WASHINGTON (June 22, 2016) – Security hawks in Congress have seized on fear generated by the recent shooting tragedy in Orlando to attack privacy and beef up the surveillance state.
Last Thursday, the U.S. House blocked an amendment to the 2017 National Defense Authorization Act that would have barred the government from forcing companies to weaken encryption for law enforcement.
The House killed the amendment by a 222-198 vote. Similar provisions passed the House by wide margins in both 2014 and 2015, only to be stripped by the Senate.
Rep. Thomas Massie (R-Ky.) cosponsored the amendment along with Rep. Zoe Lofgren (D-Calif.) Massie said opponents of the amendment used fear-tactics based on the Orlando tragedy to defeat the measure.
“It’s unfortunate my colleagues would take advantage of that situation.”
This encryption issue bubbled to the surface in the wake of the San Bernardino shooting last year. The FBI went to court hoping to force Apple to create a “back door” into the iPhone. The feds dropped the case after an unnamed third party helped them unlock the phone.
Privacy advocates argue creating back doors that bypass encryption makes devices generally more vulnerable to hacking and fundamentally less secure. It’s a little like forcing a lock company to create a key that opens every one of its locks. Once it exists, it becomes virtually impossible to control who has access to such a key.
“Our government should strengthen the technology, not take advantage of it,” Lofgren said.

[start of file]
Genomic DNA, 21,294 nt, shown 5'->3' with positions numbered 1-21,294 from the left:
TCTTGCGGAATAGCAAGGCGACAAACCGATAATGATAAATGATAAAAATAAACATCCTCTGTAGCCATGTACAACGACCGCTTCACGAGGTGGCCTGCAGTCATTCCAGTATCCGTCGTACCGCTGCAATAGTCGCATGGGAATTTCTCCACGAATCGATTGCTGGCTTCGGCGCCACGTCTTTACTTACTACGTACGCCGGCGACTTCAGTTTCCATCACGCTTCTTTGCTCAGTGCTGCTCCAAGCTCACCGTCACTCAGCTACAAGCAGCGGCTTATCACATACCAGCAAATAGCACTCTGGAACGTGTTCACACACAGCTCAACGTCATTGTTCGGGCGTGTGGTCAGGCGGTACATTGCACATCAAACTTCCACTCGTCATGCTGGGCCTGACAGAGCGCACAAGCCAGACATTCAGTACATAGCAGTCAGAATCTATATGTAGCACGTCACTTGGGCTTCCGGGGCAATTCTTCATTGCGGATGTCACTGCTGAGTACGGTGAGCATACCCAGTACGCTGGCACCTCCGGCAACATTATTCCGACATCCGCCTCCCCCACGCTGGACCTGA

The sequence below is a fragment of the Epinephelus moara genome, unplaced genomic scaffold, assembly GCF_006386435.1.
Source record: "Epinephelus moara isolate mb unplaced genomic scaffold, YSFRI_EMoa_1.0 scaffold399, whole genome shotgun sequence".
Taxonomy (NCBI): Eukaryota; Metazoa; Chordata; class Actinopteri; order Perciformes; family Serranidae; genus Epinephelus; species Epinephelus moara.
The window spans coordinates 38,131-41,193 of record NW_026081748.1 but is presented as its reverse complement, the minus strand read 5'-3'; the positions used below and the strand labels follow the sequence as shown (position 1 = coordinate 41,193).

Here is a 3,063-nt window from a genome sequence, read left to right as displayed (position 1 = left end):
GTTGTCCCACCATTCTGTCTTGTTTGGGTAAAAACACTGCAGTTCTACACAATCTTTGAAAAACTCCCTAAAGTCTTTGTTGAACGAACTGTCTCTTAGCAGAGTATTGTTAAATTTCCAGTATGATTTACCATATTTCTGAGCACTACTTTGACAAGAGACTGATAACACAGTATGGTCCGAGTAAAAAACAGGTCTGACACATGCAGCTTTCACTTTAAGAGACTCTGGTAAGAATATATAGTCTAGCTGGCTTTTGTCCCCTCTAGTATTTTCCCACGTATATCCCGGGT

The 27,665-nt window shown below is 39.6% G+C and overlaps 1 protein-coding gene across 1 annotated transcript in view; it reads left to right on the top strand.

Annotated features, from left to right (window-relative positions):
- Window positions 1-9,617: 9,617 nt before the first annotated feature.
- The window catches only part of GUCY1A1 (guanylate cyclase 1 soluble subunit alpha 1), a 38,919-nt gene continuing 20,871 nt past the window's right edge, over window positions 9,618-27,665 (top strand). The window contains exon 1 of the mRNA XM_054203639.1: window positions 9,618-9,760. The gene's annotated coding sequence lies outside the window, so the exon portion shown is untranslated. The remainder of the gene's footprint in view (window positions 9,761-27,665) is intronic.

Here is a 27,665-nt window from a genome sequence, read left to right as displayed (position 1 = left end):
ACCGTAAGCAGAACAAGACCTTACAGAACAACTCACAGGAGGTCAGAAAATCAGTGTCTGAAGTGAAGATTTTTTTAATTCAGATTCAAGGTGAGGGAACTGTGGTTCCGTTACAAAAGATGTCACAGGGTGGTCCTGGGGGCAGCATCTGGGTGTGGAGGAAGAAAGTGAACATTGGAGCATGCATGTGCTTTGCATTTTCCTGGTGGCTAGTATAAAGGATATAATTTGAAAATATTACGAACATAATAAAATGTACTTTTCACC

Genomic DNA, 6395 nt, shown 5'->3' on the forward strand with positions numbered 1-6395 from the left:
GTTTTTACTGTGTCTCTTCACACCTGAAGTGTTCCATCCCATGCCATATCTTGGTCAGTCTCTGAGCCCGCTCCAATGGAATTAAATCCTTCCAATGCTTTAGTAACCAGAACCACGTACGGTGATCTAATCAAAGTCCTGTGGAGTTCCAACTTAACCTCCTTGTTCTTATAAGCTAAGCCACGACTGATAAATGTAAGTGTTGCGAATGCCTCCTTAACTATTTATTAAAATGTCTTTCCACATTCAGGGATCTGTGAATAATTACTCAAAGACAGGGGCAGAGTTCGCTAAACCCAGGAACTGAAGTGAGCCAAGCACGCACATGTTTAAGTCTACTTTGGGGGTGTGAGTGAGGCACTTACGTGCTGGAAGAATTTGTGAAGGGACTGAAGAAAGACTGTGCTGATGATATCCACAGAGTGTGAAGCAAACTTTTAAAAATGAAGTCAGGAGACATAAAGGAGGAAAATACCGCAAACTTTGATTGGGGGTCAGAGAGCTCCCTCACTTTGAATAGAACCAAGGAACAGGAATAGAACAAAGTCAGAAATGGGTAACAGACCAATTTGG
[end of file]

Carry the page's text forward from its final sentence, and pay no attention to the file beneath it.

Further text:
The proposed amendment would not have blocked law enforcement agencies from accessing information with a warrant. It would have merely prevented the government from commandeering private companies or individuals and forcing the work for them. Again, just because police have a warrant doesn’t mean they can command a lock company to come open a door. The lock is the police’s problem.
Meanwhile, the Senate launched its own effort to expand the federal surveillance state.
On Monday, Sen. Mitch McConnell set up a vote on an amendment to a criminal justice appropriations bill that would expand the FBI’s authority to use unconstitutional national security letters (NSLs).
Federal law enforcement agencies such as the FBI issue these administrative subpoenas with no judicial oversight to gather information for “national security purposes.” NSLs require the entity served to provide any information requested and they usually include gag orders prohibiting the recipient from revealing any information about the order. They can even prohibit the recipient from consulting with an attorney. Last month, a federal court ruled NSLs constitutional, an poignant reminder not to count on part of the federal government to protect your rights from the federal government.
The proposed amendment would allow the FBI to use these secretive surveillance orders without a warrant to gather email metadata and some browsing history information. Sen. John McCain sponsored the amendment.
“In the wake of the tragic massacre in Orlando, it is important our law enforcement have the tools they need to conduct counterterrorism investigations,” he said in a statement.
In other words, “I’m going to trample on the Constitution and claim it will protect you from the bad guys.”
We’ve seen this scenario play out dozens of times. In the wake of 9/11, Congress pushed through the Patriot Act. Fifteen years later, we continue contend with a bloated, unconstitutional surveillance state that spies on virtually everybody in the world.
Ironically, the Patriot Act contained countless provisions proponents of the surveillance state had been trying unsuccessfully to get passed for years. But the trauma of 9/11 swept away all resistance and concern about the long-term ramifications of such sweeping government authority.
Politicians predictably use fear generated by tragedies to expand government power and breach constitutional limits meant to protect fundamental rights. Long after the threat fades, the laws spawned by the “emergency” remain in place.
It’s time we stop letting politicians shoot up Big Brother with steroids every time there is a tragedy.
Photo by urbansnaps – kennymc via Flickr